To Peter Norvig, Director of Research at Google Inc, all software engineering will change as AI becomes an important part of the programmer’s toolbox. The co-author of Artificial Intelligence: A Modern Approach (one of the leading textbooks on AI) is so convinced of the potential of machine learning that he cautions programmers that the biggest danger is innovating too much.
“Machine learning allows us to go fast, to develop applications that we couldn’t do before and go places we couldn’t go before. When you go fast, there’s always the possibility that accidents will happen and that’s what we have to be careful about now,” he says.
Speaking from a hotel room via teleconference, Norvig is presenting for AI With The Best, an online conference that tailors both to software engineers, as well as aspirational AI entrepreneurs. But he is here today to outline some of the challenges AI development teams face.
“In traditional software, a programmer or programming team sits and writes down rules by hand, then we come up with a system. But in machine learning, it’s the computer – not the human – that’s creating the system. They’re doing that by looking at data and coming up with an algorithm,” he explains.
These algorithms allow machines to establish patterns in much the same way we do. This is why the field of machine learning is of such interest to software developers. Norvig recognises that many developers are looking to leverage machine learning to disrupt conventional business practices that rely on traditional programming. It is a shift away from the rigid constraints of computing to the untrammeled horizon of the decision boundary.
Norvig recognizes that many developers are looking to leverage machine learning to disrupt conventional business practices that rely on traditional programming.”
In Google’s related research paper, machine learning is referred to as the high-interest credit card of technical debt. “Technical debt is this idea that as you’re going fast and trying to bring a product to market, you may cut some corners to allow you to move fast, but it builds up. It makes it more difficult to maintain and change the system over time, and eventually you have to go and pay that debt off.”
This “debt” is in the form of the programming ‘feedback’ necessary to develop a program’s algorithms. “In traditional software, we break it down into components, there’s individual functions and classes and so on… If there’s a bug, you can start testing and you can say, “I know the bug is in this one module because the inputs coming in are good and the outputs are coming out. It must be here.” With machine learning, we’re usually not able to do that because the bug is just in the system as a whole. You can’t say it’s in this one spot and not in another.”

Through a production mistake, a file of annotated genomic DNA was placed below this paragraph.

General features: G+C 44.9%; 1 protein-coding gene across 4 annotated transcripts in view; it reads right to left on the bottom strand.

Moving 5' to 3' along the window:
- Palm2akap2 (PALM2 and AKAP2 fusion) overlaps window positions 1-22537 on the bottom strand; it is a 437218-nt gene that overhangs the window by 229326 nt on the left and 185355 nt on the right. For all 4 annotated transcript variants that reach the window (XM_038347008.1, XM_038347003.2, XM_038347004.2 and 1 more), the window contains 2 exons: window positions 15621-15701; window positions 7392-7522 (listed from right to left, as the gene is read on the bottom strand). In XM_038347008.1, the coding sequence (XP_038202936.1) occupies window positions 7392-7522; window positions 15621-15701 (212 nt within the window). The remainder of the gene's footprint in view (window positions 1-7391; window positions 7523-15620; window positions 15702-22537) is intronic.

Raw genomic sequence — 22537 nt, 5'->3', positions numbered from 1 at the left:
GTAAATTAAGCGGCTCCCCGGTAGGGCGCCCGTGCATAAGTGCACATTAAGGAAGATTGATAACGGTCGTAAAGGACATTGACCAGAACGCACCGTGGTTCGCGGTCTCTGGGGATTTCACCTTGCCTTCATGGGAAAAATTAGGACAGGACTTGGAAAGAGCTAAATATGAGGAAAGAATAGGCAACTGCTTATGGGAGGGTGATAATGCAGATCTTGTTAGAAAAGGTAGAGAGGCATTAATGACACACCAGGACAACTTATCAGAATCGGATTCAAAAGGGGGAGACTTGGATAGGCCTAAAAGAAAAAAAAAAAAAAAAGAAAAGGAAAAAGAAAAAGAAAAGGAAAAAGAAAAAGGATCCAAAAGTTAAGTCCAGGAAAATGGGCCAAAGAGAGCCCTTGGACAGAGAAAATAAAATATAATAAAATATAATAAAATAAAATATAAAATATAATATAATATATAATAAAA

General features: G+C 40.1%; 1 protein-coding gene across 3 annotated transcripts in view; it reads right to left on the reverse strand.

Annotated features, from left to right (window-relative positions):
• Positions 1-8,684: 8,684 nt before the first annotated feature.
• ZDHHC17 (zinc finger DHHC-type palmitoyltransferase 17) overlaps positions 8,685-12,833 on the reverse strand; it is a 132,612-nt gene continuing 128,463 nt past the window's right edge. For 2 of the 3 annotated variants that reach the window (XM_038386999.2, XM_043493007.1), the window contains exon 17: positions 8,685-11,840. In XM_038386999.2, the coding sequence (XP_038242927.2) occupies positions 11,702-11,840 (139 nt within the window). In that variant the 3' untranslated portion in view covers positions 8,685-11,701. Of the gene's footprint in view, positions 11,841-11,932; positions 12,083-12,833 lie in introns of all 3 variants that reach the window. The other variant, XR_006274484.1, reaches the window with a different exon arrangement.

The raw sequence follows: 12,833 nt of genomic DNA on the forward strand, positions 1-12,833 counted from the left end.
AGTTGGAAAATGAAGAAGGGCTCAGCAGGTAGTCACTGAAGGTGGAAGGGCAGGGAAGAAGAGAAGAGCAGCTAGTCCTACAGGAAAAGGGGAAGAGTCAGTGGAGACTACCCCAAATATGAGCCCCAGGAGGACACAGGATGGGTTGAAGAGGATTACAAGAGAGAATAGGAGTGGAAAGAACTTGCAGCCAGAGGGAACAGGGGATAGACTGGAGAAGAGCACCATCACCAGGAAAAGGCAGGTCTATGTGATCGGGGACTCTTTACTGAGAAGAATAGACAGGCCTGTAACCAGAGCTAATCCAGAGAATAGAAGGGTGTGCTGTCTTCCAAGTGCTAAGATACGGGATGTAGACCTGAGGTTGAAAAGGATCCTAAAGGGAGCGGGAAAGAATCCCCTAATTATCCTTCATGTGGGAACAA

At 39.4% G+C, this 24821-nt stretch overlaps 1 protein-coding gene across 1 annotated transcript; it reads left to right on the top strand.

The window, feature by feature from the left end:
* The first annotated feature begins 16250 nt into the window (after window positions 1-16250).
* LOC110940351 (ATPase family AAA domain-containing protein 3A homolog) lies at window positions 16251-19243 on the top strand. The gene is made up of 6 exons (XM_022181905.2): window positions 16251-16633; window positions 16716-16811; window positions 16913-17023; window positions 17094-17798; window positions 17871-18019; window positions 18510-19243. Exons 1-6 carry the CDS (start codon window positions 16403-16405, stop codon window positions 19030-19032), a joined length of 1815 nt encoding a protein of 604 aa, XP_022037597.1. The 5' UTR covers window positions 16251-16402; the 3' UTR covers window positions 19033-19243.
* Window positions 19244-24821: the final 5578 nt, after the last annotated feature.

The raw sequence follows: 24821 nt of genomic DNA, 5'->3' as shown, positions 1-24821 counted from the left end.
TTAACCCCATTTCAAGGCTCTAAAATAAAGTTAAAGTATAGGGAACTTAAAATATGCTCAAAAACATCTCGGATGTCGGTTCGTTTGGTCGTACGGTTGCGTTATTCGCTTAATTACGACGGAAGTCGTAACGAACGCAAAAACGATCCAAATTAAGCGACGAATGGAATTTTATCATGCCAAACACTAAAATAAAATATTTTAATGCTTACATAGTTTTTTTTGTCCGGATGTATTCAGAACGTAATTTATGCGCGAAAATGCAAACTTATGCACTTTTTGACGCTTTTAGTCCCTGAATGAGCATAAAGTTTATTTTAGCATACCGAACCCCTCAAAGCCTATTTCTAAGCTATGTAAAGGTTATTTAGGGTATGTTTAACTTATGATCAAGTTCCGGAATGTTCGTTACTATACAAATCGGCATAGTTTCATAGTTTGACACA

Norvig’s unflappable enthusiasm seems to delight in such challenges. On a recent trip to Boston, he had a reminder appear on his phone to return his rental car. “It had the address and it had a little pin on the map. So far everything is great, this is a good reminder. It popped up at the right time, it had the right location, and then it said time of travel, 23 minutes by bicycle. It kind of spoiled it all.”
These interconnected pieces of logic that we can take for granted in our own cognition make up the greatest difficulties in machine learning. AI algorithms cannot assign values to input they are not taught to recognise. Norvig explains that the pop-up notification had no idea that he would return the rental car with the rental car.
These problems are indicative of the substantive challenges facing AI programmers. “How are we going to build a system that does the right thing if we don’t even know what the right thing is? We need more work on understanding that and understanding what it is we want to build our systems to optimize. If we have competing goals for groups of people, how do we combine those competing goals together?” These difficulties can be hugely important. “There’s an issue of fairness… The minority groups tend to be ignored if the only thing you’re trying to optimize is the overall accuracy. We have to decide what’s fair, which groups should we make sure we do a good job for, even if that group is smaller than the majority.”
It will be these challenges that Norvig continues to work on, but his belief in machine learning will forward his work with optimism and verve. “We’ve done a great job as an industry, but we don’t have that level of tools for doing machine learning yet. We’re just starting to figure out what the right tools are.” No matter what those tools are, you can bet that Peter Norvig can’t wait to get his hands on them.
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